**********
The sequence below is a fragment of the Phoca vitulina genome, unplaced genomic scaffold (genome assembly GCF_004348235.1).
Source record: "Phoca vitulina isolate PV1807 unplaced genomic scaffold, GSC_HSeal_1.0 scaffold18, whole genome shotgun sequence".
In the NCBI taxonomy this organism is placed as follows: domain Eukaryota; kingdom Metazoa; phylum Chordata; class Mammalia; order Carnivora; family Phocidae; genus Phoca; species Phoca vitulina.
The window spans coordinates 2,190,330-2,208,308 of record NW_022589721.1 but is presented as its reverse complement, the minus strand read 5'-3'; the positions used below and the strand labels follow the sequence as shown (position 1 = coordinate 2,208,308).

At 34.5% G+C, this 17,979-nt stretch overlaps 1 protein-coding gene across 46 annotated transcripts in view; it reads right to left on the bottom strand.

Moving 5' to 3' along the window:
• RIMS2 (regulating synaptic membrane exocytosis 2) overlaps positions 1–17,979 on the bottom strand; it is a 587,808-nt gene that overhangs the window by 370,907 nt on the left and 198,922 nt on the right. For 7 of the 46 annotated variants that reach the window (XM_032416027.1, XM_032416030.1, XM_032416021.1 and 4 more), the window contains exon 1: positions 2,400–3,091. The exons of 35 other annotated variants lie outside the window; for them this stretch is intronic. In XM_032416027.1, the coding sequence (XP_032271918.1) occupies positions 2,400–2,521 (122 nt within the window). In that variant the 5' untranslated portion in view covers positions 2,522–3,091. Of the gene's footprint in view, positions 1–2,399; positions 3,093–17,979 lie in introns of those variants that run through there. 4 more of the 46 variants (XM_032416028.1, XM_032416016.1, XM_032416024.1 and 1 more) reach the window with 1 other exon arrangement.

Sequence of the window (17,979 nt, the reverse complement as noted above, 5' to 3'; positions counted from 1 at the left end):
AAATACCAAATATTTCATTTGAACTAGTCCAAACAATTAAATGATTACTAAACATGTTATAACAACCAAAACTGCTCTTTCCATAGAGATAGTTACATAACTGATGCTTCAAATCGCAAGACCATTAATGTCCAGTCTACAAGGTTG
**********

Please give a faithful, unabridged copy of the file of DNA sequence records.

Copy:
The sequence below is a fragment of the Phoca vitulina genome, unplaced genomic scaffold (genome assembly GCF_004348235.1).
Source record: "Phoca vitulina isolate PV1807 unplaced genomic scaffold, GSC_HSeal_1.0 scaffold18, whole genome shotgun sequence".
In the NCBI taxonomy this organism is placed as follows: domain Eukaryota; kingdom Metazoa; phylum Chordata; class Mammalia; order Carnivora; family Phocidae; genus Phoca; species Phoca vitulina.
The window spans coordinates 2,190,330-2,208,308 of record NW_022589721.1 but is presented as its reverse complement, the minus strand read 5'-3'; the positions used below and the strand labels follow the sequence as shown (position 1 = coordinate 2,208,308).

At 34.5% G+C, this 17,979-nt stretch overlaps 1 protein-coding gene across 46 annotated transcripts in view; it reads right to left on the bottom strand.

Moving 5' to 3' along the window:
• RIMS2 (regulating synaptic membrane exocytosis 2) overlaps positions 1–17,979 on the bottom strand; it is a 587,808-nt gene that overhangs the window by 370,907 nt on the left and 198,922 nt on the right. For 7 of the 46 annotated variants that reach the window (XM_032416027.1, XM_032416030.1, XM_032416021.1 and 4 more), the window contains exon 1: positions 2,400–3,091. The exons of 35 other annotated variants lie outside the window; for them this stretch is intronic. In XM_032416027.1, the coding sequence (XP_032271918.1) occupies positions 2,400–2,521 (122 nt within the window). In that variant the 5' untranslated portion in view covers positions 2,522–3,091. Of the gene's footprint in view, positions 1–2,399; positions 3,093–17,979 lie in introns of those variants that run through there. 4 more of the 46 variants (XM_032416028.1, XM_032416016.1, XM_032416024.1 and 1 more) reach the window with 1 other exon arrangement.

Sequence of the window (17,979 nt, the reverse complement as noted above, 5' to 3'; positions counted from 1 at the left end):
AAATACCAAATATTTCATTTGAACTAGTCCAAACAATTAAATGATTACTAAACATGTTATAACAACCAAAACTGCTCTTTCCATAGAGATAGTTACATAACTGATGCTTCAAATCGCAAGACCATTAATGTCCAGTCTACAAGGTTG